Make something with your hands every day, some wisdom from Mahatma Gandhi. It has been my goal for a long time now to follow this creed and it makes me happy nearly every day; even if it is something small, it is a small victory. "Its a tragedy of the first magnitude that millions of … Continue reading Creating Every Day
I was thinking last night about a remarkable artist I first read about in The Blinking City, Luigi Prina. I posted about him before but his work never ceases to amaze me. Mr. Prina has been an architect for over 50 years but his model building is a real combination of inspired art and fantasy. … Continue reading Luigi Prina: A Fantasy Artist of Straight Out of My Dream World
A good post by Wesley from Wesleyworkswithwood. I like lists. I enjoy seeing tool lists that people think of as essential. I used to like the packing lists for backpacking that the Boy Scouts printed. I like the lists that traveling Buddhist monks put out as part of their order. Lists pare us down to the bare bones and make us think about what we have, what we need, and what we want. Head over to Wesley’s and get in on the discussion. It should be a grand old time.
My beginner’s tool list:
- Panel cross-cut saw
- Two back saws, one rip, one cross-cut
- Stanley No. 5 Jack plane, or non-Stanley equivalent
- One 3/4″ chisel
- One 1/4″ mortise chisel
- A Mallet
- Two holdfasts
- Two to four wooden handscrew clamps
- Two to four 4 foot long bar clamps
- One pint wood glue
- Cut nails, 1″ long
- Cut nails, 1 1/4″ long
- Flat head screws, 1 1/4″
- Sandpaper in grits 100, 160, 180, 220
- Sharpening stones in rough, medium, and fine grits
- Knock off of an eclipse sharpening jig
- 12″ Combination Square
- Marking Gauge
- Marking Knife
- 24″ Straightedge
- Tape measure
- 16 oz claw hammer
- Set of screwdrivers
- Drill with common bits in common sizes
This post got away from me. Here’s what I hope to get out of it: a conversation. Do you think someone could get started with what I’ve listed above? Can something be removed from that list?
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To aid in downsizing our worldly possessions (and tons of raw materials), I initiated the buckskin bag project. The goal is to produce as many little beauties as possible while experimenting and learning new techniques. This is the first run of bags, which still require embellishments, closures, and neck straps. More to come...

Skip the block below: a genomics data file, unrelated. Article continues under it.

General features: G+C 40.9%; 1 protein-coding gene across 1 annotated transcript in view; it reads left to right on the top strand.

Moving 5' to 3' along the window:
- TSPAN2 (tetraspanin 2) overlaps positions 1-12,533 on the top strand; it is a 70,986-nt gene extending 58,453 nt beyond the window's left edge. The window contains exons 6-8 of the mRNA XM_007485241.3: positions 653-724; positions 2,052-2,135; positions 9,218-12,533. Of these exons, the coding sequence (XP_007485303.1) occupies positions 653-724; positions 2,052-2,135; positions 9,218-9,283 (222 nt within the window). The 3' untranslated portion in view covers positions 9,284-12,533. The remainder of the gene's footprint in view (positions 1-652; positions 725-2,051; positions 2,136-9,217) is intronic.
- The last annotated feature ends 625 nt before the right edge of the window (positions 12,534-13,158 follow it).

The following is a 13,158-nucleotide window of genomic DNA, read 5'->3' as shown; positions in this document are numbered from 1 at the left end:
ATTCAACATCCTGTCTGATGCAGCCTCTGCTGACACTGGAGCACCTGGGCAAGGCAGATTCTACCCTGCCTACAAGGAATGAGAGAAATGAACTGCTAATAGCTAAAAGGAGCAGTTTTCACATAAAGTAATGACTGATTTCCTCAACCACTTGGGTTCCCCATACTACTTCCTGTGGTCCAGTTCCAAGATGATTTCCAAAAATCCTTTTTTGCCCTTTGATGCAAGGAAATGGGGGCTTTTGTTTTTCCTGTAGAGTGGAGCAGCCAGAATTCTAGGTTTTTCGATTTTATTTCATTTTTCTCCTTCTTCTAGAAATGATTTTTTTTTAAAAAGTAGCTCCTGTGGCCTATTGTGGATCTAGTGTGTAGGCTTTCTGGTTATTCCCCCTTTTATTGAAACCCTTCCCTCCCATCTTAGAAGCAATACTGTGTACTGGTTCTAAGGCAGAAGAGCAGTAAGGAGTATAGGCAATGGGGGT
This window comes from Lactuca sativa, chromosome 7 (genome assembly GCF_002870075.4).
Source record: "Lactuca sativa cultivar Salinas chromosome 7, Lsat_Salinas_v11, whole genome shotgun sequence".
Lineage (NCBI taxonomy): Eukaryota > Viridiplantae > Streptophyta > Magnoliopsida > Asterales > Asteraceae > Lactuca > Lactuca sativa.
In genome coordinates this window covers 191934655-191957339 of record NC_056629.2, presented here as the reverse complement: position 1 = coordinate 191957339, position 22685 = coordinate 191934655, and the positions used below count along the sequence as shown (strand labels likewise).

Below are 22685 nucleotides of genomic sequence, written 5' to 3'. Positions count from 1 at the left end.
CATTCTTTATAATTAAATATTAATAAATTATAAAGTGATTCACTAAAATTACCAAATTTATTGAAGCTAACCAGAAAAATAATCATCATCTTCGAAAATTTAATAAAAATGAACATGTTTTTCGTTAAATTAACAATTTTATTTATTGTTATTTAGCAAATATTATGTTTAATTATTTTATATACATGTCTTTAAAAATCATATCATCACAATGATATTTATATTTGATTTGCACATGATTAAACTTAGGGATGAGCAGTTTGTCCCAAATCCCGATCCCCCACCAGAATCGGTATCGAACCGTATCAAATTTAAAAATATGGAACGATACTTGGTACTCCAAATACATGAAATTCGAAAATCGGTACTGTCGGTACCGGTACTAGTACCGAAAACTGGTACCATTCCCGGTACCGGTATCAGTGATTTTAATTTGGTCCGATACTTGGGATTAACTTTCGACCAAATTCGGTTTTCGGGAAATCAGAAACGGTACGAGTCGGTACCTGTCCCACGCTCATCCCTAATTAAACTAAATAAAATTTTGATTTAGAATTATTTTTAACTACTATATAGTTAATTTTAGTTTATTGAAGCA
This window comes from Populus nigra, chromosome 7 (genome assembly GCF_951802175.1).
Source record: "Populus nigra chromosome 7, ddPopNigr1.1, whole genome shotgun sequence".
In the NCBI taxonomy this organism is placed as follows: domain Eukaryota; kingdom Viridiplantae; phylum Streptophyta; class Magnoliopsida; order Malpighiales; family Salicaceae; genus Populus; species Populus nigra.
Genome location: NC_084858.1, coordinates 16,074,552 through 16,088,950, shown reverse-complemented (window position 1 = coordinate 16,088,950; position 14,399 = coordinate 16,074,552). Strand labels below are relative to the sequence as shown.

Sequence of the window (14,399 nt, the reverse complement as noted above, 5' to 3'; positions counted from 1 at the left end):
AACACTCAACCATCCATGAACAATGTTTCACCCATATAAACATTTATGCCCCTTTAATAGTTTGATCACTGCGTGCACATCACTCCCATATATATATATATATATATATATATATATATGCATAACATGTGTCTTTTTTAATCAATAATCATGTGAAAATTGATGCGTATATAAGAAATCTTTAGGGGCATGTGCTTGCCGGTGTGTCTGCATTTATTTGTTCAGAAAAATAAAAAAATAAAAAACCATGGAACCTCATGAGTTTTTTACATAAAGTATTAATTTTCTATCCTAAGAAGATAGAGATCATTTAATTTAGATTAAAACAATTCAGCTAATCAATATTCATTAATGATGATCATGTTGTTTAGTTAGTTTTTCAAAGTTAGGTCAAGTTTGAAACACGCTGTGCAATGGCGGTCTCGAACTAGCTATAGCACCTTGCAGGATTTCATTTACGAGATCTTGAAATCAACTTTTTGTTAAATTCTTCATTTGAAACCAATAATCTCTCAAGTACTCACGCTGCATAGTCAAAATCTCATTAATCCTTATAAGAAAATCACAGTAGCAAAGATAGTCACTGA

What a beautifully shot movie about 80 year old Huarachero Nicolás Lizares.
For more detailed photographs check out a previous post titled Nicolás Lizares – Maker of Fine Huaraches from Tapalpa, Jalisco
A beautiful, but all too short of a film showing a master luthier at work. http://vimeo.com/80626929#
A story of a remarkable artist from The Blinking City. Mr. Prina has been an architect for over 50 years but his model building is a work of art and fantasy. Building flying models from paper and balsa wood since he was very young shows his amazing and artistic genius. Many look like images from … Continue reading Luigi Prina: The Ships That Sail Through the Clouds
Here's some images from a short eBook on woodworking by Peter C. Welsh. A quick read with some good stuff in it. Not just eye candy, there is good information contained in this study of tools. But really, I'm just in it for the tool porn. I particularly like the comparison of tools owned and … Continue reading More Woodworking Tools on the ‘net
by joshua minnich http://www.flickr.com/photos/anmm_thecommons/
Another reblog. Markus has done an excellent review of pack baskets here.
Its fair to say that my personal interest in woven Mexican Huarache footwear extends to everything woven. As far as I know despite all the technological advances in history, woven Huaraches just like woven baskets cannot be made by machine and have to be made by hand. In someways this makes basketry and Huarache weaving one of the highest forms of craft.
For more information on the craft of Mexican Huarache footwear please visit Huarache Blog.
Although basketry is one of the earliest forms of craft in the world, its unclear how long woven Basket Packs have existed for, but many old designs are still used in many countries around the world.
Some old paintings and prints help trace Basket Packs to 1400-1500’s.
Images via Wood Trekker: A Brief History of the Modern Backpack (Comments Section)
The Adirondack Pack Basket as it is known today is traditionally made…
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There’s been a noticeable increase in crafted products over the last 5 years.
From Artisan Bread, Chocolate and Beer to handcrafted bicycles, bags and belts. Crafts have been celebrated in books, documentaries and Design fairs. Artists like Joana Vasconcelos have adopted crafts such as crochet and lace for their chosen media, and even graffiti has taken a crafted turn with new techniques in stenciling and knit-bombing. With significant developments in progressive crafts such as digicraft, many industrial designers are also turning to craft values instead of the traditional industrial ones.
But why is it that in today’s increasingly technological culture is there also such a strong crafts vibe?
A successful exhibition titled POWER OF MAKING at the V&A in London recently celebrated this craft resurgence and presented some reasons for it. A few of the exhibiting artists, designers and craftspeople like Ji Yong-Ho and Demakersvan have already…
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Thanks Dave, for pointing this out to me. Great stuff!